Correct Execution of Documents by a Company

 In Uncategorised

Correct Execution of Documents by a Company

We are often asked to provide advice to our clients on proper execution of documents. This also covers how, as a contracting party, our clients can protect themselves against allegations that the contract was not properly entered into by one of the parties.

How do you protect yourself?

The most straightforward and fool-proof way of validly executing (and ensuring other contracting parties execute) an agreement or deed as a company is to execute in accordance with section 127 of the Corporations Act 2001. Many of you would have seen an attestation clause that reads “Executed by ABC Pty Limited by its authorised officers pursuant to section 127 of the Corporations Act 2001”.

Section 127 sets out that a company can execute an agreement or deed with or without a common seal, by having the document signed, or the seal witnessed by:

  • two directors of the company; or
  • a director and a company secretary of the company; or
  • if a proprietary company has a sole director who is also the sole secretary – the sole director/sole secretary.

The above options are not the only way a company can enter into and bind itself to the contents of an agreement or deed. However, if one of the above applicable alternatives is utilised, then the other contracting parties can make the following assumptions, without further investigation:

  • The company’s constitution (if any), and the provisions of the Act that apply to the company as replaceable rules, have been complied with.
  • Anyone who appears, from information provided by the company that is available to the public from ASIC, to be a director or a company secretary of the company:
    • has been duly appointed; and
    • has authority to exercise the powers and perform the duties customarily exercised or performed by a director or a company secretary of a similar company.
  • Anyone who is held out by the company to be an officer or agent of the company:
    • has been duly appointed; and
    • has authority to exercise the powers and perform the duties customarily exercised or performed by that kind of officer or agent of a similar company.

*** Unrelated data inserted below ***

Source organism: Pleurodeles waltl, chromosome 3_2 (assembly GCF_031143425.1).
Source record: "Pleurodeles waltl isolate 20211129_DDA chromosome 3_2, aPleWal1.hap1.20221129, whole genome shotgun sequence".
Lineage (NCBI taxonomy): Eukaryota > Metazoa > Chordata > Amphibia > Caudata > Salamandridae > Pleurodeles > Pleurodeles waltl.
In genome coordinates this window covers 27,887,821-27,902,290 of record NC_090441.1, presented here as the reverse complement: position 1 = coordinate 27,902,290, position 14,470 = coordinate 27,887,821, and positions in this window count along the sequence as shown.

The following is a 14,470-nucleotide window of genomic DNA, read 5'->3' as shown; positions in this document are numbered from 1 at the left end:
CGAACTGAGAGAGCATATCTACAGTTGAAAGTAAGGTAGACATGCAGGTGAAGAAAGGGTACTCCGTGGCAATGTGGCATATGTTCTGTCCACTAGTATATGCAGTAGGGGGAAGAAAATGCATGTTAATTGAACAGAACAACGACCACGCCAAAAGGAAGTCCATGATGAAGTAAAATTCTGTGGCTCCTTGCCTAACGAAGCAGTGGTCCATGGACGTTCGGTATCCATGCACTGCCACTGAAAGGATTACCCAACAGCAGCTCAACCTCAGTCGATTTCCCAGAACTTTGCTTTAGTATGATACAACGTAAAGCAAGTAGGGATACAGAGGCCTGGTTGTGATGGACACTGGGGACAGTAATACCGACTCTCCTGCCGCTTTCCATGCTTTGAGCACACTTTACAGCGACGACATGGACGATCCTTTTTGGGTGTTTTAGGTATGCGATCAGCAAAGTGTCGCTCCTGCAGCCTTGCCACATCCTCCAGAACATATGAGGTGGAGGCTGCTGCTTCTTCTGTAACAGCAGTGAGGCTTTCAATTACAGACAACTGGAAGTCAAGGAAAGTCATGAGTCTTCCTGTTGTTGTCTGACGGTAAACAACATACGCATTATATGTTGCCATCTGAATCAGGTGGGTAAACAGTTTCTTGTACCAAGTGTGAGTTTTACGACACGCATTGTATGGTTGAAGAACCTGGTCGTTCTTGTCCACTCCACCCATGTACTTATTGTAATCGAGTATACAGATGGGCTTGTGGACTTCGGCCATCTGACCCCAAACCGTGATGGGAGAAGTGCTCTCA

• The officers or agents of the company properly perform their duties to the company.
  • A document has been duly executed by the company if the document appears to have been signed in accordance with s 127(1) of the Act.
  • A document has been duly executed if:
    • the company’s common seal has been fixed to the document; and
    • the fixing of the common seal was witnessed in accordance with s 127(2) of the Act.

For the purpose of making the above assumptions as to execution by a company, a person may also assume that anyone who signs the document and states next to their signature that they are the sole director and sole secretary of the company occupies both offices.

Where it is not possible or practical to have a document executed in accordance with section 127, then a contracting party cannot rely on the above assumptions and must instead make their own investigations as to whether or not the company has in fact authorised the execution of the document in question and otherwise complied with the Corporations Act and its own constitution in that authorisation process.

Most contracting parties make a commercial decision on a case by case basis, depending on the size, value and importance of each agreement or deed, as to whether they are prepared to accept execution by a company other than in accordance with section 127. On each occasion, contracting parties will also make a decision on whether to rely on a reasonable person test that the person they are dealing with would usually have authority to sign the document in question.

If you have concerns, some questions to ask of a contracting party when section 127 cannot be complied with, include:

  • What office does the person or persons executing the document on behalf of the company hold within that company?
  • Is there a publicly available document which sets out the various delegated authorities of officers within the company?
  • Does the company have evidence of a resolution passed in accordance with its constitution or resolving to enter into the agreement or deed in question and authorising certain persons to execute on its behalf?

If you require further information regarding any of the above, please contact us on (02) 49252077.


Recent Posts

Start typing and press Enter to search